Whooping cough epidemic reported in Washington State
Whooping cough is not a disease many Americans worry about. It's become extremely rare because of agressive vaccination efforts. But, now, for a variety of reasons, a new outbreak has emerged in Washington State, which has left doctors scrambling to contain it.
There's an epidemic of whooping cough under way in Washington State.
Whooping cough, also known as pertussis, is usually prevented with a combination vaccine that children receive early in life. In fact, the last time Washington State saw this many cases of whooping cough was in the 1940s, before that vaccine was even available.
Public health officials say there is nearly 1,300 cases so far this year, more than 10 times last year’s numbers.
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Dr. Jeffrey Duchin, chief of Communicable Disease and Immunizations for King County, Wash., said a number of factors could be contributing to the uptick, including a change in the vaccine. A new vaccine was created in the 90s that minimized side effects, but appears to be effective for a shorter period of time, Duchin said.
"Lots of arm swelling, certain number of seizures," Duchin said of the old vaccine. "This vaccine was created to (produce) fewer side effects."
There's also whooping cough's cyclical nature. Periods of low risk will be followed by period of high risk, every three to five years, Duchin said.
"This year we're seeing one of the largest outbreaks in memory," he said.
But there's another factor as well.
“We do have a large number of people in Washington state who don’t immunize their children fully, and clearly that’s not helping the situation at all,” Duchin said.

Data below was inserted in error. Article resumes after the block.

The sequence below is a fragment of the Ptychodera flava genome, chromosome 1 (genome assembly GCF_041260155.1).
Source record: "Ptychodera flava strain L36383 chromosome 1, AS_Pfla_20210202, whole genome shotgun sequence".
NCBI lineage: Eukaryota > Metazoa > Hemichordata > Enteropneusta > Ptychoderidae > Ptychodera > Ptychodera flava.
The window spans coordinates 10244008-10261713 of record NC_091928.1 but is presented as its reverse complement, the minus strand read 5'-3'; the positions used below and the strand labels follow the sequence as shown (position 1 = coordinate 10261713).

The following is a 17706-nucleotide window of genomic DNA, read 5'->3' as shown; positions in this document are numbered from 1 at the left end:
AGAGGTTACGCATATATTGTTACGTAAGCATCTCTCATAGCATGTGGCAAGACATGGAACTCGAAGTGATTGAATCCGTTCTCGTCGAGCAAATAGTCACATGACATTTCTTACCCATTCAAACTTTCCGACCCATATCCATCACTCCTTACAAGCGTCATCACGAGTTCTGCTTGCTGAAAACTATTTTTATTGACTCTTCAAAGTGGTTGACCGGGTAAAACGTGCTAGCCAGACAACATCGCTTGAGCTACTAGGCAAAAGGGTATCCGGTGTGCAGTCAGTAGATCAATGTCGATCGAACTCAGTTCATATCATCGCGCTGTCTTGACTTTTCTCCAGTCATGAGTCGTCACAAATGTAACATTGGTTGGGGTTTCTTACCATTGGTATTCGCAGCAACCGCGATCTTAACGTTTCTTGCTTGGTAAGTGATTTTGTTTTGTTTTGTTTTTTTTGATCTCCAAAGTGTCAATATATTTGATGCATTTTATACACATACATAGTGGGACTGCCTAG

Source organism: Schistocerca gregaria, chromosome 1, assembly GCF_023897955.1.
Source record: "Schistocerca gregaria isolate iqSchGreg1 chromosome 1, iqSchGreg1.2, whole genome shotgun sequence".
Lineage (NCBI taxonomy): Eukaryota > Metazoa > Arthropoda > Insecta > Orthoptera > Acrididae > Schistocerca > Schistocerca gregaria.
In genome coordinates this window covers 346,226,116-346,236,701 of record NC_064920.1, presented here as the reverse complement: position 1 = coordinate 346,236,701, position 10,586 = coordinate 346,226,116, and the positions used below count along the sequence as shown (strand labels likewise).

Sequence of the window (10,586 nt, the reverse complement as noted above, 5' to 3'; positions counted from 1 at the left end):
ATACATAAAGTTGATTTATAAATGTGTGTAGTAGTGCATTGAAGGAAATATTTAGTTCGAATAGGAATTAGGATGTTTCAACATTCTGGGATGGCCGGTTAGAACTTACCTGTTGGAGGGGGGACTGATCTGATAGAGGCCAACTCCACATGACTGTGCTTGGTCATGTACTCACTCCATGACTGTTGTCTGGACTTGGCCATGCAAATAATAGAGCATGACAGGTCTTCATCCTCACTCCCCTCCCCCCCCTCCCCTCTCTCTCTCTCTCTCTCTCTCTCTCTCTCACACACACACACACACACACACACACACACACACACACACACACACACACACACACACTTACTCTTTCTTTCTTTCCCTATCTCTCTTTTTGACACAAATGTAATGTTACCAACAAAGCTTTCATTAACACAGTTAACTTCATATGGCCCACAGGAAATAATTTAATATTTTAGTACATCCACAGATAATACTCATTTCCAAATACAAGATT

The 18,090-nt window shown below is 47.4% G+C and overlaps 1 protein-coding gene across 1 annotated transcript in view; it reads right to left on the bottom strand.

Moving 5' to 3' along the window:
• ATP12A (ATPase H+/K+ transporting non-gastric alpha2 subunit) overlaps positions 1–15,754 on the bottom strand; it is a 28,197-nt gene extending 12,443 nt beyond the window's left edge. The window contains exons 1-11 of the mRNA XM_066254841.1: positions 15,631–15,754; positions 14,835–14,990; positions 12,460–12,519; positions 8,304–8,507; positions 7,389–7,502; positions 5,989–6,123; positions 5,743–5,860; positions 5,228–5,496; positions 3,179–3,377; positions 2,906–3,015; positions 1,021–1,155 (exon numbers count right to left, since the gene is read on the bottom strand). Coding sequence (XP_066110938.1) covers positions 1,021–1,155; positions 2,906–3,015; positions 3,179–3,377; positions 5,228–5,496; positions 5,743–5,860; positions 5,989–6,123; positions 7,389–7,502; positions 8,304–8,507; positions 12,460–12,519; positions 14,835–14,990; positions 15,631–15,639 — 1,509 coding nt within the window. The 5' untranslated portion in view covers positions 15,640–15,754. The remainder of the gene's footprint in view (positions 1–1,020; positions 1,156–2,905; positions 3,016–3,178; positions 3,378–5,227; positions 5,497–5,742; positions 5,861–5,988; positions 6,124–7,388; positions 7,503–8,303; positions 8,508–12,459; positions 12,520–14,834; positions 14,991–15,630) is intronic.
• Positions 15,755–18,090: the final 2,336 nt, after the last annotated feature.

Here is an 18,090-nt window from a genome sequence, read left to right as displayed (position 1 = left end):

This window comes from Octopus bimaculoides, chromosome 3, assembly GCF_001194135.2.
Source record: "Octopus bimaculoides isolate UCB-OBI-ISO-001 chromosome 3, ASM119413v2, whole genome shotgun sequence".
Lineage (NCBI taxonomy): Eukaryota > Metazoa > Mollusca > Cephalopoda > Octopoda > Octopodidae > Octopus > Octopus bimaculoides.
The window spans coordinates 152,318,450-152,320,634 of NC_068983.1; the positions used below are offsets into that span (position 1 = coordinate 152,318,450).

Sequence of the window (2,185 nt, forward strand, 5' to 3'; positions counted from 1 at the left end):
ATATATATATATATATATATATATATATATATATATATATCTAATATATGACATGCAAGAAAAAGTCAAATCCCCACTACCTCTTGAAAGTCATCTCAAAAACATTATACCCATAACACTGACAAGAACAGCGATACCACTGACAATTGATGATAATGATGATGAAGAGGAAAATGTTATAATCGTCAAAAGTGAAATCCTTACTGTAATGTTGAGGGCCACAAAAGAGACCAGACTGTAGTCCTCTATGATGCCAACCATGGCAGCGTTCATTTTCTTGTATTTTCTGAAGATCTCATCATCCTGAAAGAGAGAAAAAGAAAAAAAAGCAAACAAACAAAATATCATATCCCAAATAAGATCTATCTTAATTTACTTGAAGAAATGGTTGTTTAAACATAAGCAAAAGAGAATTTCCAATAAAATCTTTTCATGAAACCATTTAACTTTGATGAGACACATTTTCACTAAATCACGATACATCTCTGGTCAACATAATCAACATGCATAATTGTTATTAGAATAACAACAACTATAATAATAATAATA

According to a federal study of kindergarten-age children released last year, Washington State had the highest percentage of parents nationally who voluntarily exempted their children from receiving one or more vaccines, out of fear of side effects or for philosophical reasons.
"We know a large proportion of our cases are in unimmunized people," he said. "Older kids and adults sometimes aren't aware they're recommended to have a Tdap, or pertussis booster, so we have many unimmunized adults, many teens haven't yet gotten their vaccinations. So there are significant numbers of unimmunized people contributing to this as well."
Duchin said the situation certainly isn't so bad that if you were walking around Seattle that you'd actually notice the outbreak. And it's certainly not so bad people should avoid the state, Duchin said.
"But, the disease causes severe illness, hospitalization and even death in infants, and that's what we're most worried about," he said. "But in older children and adults, it causes prolonged cough illness that can be quite disruptive."
From a public health perspective, efforts are focused on preventing whooping cough from afflicting infants and children. They do that by trying to make sure anyone who comes into contact with infants and pregnant women has been vaccinated, that anyone who's sick knows to stay away from from infants and pregnant women, and that pregnant women get the vaccine as well.
"That vaccine will not only protect the newborn in the most vulnerable period in the first few months, but also will protect the mom from getting pertussis and spreading it to the baby when its an infant," Duchin said.
In addition to those factors, there's some concern that the pertussis bacteria may have changed over time, making it less susceptible to protection from the vaccine. It's unclear right now, Duchin said, and deserves further study.
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